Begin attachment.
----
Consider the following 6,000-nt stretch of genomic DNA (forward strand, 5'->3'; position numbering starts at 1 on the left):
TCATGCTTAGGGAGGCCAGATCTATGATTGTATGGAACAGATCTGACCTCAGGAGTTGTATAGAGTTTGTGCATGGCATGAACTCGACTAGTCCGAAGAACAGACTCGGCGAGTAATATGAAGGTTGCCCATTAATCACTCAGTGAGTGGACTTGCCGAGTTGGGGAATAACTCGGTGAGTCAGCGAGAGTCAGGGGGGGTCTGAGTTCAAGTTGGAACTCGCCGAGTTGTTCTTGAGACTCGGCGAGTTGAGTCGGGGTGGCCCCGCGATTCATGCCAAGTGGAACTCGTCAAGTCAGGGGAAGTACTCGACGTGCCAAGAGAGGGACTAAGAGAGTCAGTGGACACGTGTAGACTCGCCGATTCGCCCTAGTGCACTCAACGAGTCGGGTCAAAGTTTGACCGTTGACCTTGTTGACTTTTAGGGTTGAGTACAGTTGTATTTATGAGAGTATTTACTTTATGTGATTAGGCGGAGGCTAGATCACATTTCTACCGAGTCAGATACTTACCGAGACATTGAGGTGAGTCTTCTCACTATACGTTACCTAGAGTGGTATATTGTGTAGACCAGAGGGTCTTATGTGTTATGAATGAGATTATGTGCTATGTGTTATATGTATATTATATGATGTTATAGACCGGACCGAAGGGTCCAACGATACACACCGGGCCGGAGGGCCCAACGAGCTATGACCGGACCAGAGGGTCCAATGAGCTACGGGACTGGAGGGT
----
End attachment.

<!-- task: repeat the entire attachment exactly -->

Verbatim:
Consider the following 6,000-nt stretch of genomic DNA (forward strand, 5'->3'; position numbering starts at 1 on the left):
TCATGCTTAGGGAGGCCAGATCTATGATTGTATGGAACAGATCTGACCTCAGGAGTTGTATAGAGTTTGTGCATGGCATGAACTCGACTAGTCCGAAGAACAGACTCGGCGAGTAATATGAAGGTTGCCCATTAATCACTCAGTGAGTGGACTTGCCGAGTTGGGGAATAACTCGGTGAGTCAGCGAGAGTCAGGGGGGGTCTGAGTTCAAGTTGGAACTCGCCGAGTTGTTCTTGAGACTCGGCGAGTTGAGTCGGGGTGGCCCCGCGATTCATGCCAAGTGGAACTCGTCAAGTCAGGGGAAGTACTCGACGTGCCAAGAGAGGGACTAAGAGAGTCAGTGGACACGTGTAGACTCGCCGATTCGCCCTAGTGCACTCAACGAGTCGGGTCAAAGTTTGACCGTTGACCTTGTTGACTTTTAGGGTTGAGTACAGTTGTATTTATGAGAGTATTTACTTTATGTGATTAGGCGGAGGCTAGATCACATTTCTACCGAGTCAGATACTTACCGAGACATTGAGGTGAGTCTTCTCACTATACGTTACCTAGAGTGGTATATTGTGTAGACCAGAGGGTCTTATGTGTTATGAATGAGATTATGTGCTATGTGTTATATGTATATTATATGATGTTATAGACCGGACCGAAGGGTCCAACGATACACACCGGGCCGGAGGGCCCAACGAGCTATGACCGGACCAGAGGGTCCAATGAGCTACGGGACTGGAGGGT